I’m not slamming infosec folks. I love them. I want them to succeed and have devoted more than 20 years of my life to helping them. I will continue to do so. But, before I close my own chapter on this particular research focus, I think it is essential to level set. This is a part of that. I hope the conversation continues. I hope folks learn more and more about bad actors and crime. I hope to see more people doing this research. I hope to dig even deeper into it in the future.

Until then, thanks for reading, stay safe out there, and I will see you soon – even if I won’t be on stage at most events for a while. 😉

PS _ Thanks to all of the wonderful audiences I have had the pleasure to present to over the years. I appreciate and love each and every one of you! Thanks for all the applause, questions and, most of all, thanks for being there!  

Malware Can Hide in a LOT of Places

This article about research showing how malware could be hidden in Blu-Ray disks should serve as a reminder to us all that a lot of those “smart” and “Internet-enabled” devices we are buying can also be a risk to our information. In the past, malware has used digital picture frames, vendor disks & CD’s, USB keys, smart “dongles” and a wide variety of other things that can plug into a computer or network as a transmission medium.

As the so called, Internet of Things (IoT), continues to grow in both substance and hype, more and more of these devices will be prevalent across homes and businesses everywhere. In a recent neighbor visit, I enumerated (with permission), more than 30 different computers, phones, tablets, smart TV’s and other miscellaneous devices on their home network. This family of 5 has smart radios, smart TVs and even a Wifi-connected set of toys that their kids play with. That’s a LOT of places for malware to hide…

I hope all of us can take a few minutes and just give that some thought. I am sure few of us really have a plan that includes such objects. Most families are lucky if they have a firewall and AV on all of their systems. Let alone a plan for “smart devices” and other network gook.

How will you handle this? What plans are you making? Ping us on Twitter (@lbhuston or @microsolved) and let us know your thoughts.

Podcast Episode 2 is Now Available

In this episode we sit down with Mark Tomallo, from Panopticon Labs, and RSA’s Kevin Flanagan. We discuss mentoring, online crime, choosing infosec as a career and even dig out some tidbits from Mark about online gaming fraud and some of the criminal underground around the gaming industry. I think this is a very interesting and fun episode, so check it out and let us know what you think on Twitter (@microsolved, or @lbhuston). Thanks for listening!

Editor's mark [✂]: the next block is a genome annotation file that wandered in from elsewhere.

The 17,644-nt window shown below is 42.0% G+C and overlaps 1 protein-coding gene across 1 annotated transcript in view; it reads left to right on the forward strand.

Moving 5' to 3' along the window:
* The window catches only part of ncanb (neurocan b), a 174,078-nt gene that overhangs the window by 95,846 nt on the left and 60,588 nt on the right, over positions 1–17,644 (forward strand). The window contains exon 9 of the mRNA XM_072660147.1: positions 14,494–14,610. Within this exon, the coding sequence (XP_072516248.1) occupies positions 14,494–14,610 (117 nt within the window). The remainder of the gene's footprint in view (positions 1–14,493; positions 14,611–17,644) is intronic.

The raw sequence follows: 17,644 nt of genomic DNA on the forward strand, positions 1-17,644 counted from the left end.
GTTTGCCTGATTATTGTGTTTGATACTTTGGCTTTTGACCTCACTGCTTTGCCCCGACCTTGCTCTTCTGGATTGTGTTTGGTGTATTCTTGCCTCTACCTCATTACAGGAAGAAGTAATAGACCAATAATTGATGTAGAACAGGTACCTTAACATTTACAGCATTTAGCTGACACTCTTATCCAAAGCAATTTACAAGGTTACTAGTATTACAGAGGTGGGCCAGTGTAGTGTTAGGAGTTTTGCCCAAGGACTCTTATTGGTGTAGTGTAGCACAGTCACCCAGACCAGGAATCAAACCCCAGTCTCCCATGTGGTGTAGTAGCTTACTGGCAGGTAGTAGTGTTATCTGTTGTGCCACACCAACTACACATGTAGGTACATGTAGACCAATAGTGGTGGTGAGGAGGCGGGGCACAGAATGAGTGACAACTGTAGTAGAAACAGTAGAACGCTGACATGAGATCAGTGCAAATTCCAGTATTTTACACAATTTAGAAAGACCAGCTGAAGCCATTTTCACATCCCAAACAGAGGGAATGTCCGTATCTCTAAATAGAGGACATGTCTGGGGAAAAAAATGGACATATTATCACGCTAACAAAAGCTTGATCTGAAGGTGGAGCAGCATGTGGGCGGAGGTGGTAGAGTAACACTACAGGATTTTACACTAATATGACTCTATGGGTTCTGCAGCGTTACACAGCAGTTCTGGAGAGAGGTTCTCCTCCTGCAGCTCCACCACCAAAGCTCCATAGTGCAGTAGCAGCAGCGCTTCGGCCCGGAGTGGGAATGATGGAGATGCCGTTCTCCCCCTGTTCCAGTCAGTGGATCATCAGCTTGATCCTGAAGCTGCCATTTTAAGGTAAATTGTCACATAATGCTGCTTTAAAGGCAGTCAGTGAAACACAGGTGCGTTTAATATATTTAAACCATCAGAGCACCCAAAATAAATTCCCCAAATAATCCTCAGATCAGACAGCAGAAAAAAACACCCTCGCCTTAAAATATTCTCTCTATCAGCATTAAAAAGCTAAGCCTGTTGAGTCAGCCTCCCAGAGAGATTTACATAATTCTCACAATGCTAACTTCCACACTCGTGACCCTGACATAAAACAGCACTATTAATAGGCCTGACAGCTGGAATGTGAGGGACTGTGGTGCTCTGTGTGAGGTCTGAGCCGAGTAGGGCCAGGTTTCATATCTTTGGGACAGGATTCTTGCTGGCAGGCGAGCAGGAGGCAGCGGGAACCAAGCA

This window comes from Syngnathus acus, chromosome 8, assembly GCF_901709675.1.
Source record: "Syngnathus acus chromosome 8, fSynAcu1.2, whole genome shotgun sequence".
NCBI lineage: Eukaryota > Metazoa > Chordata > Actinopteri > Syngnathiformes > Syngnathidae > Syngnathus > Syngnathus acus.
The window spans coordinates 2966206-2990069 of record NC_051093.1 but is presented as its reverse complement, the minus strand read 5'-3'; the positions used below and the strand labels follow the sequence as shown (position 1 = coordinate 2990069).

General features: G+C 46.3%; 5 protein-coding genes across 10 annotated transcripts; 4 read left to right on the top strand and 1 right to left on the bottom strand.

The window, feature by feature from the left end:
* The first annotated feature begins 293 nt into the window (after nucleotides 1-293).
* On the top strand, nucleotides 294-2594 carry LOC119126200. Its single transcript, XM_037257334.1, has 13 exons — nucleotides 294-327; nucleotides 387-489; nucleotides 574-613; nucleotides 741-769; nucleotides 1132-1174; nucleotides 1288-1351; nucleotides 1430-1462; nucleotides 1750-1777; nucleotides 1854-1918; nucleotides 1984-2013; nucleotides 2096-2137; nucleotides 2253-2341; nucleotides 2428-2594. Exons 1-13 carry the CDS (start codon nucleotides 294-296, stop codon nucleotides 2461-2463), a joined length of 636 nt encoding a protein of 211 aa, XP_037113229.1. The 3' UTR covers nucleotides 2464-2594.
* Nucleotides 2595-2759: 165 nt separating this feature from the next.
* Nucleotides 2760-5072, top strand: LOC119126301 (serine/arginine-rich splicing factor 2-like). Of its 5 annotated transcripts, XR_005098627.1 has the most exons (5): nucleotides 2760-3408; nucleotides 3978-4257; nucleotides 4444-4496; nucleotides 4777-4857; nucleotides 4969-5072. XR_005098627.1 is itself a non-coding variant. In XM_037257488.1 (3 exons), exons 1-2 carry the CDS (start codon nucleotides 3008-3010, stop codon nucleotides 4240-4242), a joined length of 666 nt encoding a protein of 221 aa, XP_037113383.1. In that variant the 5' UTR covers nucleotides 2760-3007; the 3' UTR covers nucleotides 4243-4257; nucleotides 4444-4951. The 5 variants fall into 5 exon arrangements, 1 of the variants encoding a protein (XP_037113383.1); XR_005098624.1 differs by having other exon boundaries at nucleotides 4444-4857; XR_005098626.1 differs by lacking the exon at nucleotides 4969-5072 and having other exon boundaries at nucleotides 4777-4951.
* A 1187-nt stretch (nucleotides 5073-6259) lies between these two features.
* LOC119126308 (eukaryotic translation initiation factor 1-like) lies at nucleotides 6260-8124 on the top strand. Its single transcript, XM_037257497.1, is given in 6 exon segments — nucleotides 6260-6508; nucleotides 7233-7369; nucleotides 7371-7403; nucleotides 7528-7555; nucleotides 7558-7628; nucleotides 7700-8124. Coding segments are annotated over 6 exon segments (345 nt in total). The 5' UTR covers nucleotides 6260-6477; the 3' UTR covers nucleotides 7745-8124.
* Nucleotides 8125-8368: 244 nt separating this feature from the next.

Listen Here:

Keep Your Hands Off My SSL Traffic

Hey, you, get off my digital lawn and put down my binary flamingos!!!!! 

If you have been living under an online rock these last couple of weeks, then you might have missed all of the news and hype about the threats to your SSL traffic. It seems that some folks, like Lenovo and Comodo, for example, have been caught with their hands in your cookie jar. (or at least your certificate jar, but cookie jars seem like more of a thing…) 

First, we had Superfish, then PrivDog. Now researchers are saying that more and more examples of that same code being used are starting to emerge across a plethora of products and software tools.

That’s a LOT of people, organizations and applications playing with my (and your) SSL traffic. What is an aging infosec curmudgeon to do except take to the Twitters to complain? 🙂

There’s a lot of advice out there, and if you are one of the folks impacted by Superfish and/or PrivDog directly, it is likely a good time to go fix that stuff. It also might be worth keeping an eye on for a while and cleaning up any of the other applications that are starting to be outed for the same bad behaviors.

In the meantime, if you are a privacy or compliance person for a living, feel free to drop us a line on Twitter (@lbhuston, @microsolved) and let us know what your organization is doing about these issues. How is the idea of prevalent man-in-the-middle attacks against your compliance-focused data and applications sitting with your security team? You got this, right? 🙂

As always, thanks for reading, and we look forward to hearing more about your thoughts on the impacts of SSL tampering on Twitter! 

Podcast Episode 1 is Now Available

This episode is about 45 minutes in length and features an interview with Dave Rose (@drose0120) and Helen Patton (@OSUCISOHelen) about ethics in security, women in STEM roles and career advice for young folks considering Infosec as a career. Have feedback, let me know via Twitter (@lbhuston).

 
As always, thanks for listening and reading stateofsecurity.com!
 
Listen here: 
 
PS – We decided to restart the episode numbers, move to pod bean.com as a hosting company and make the podcast available through iTunes. We felt all of those changes, plus the informal date-based episode titles we were using before made the change a good idea.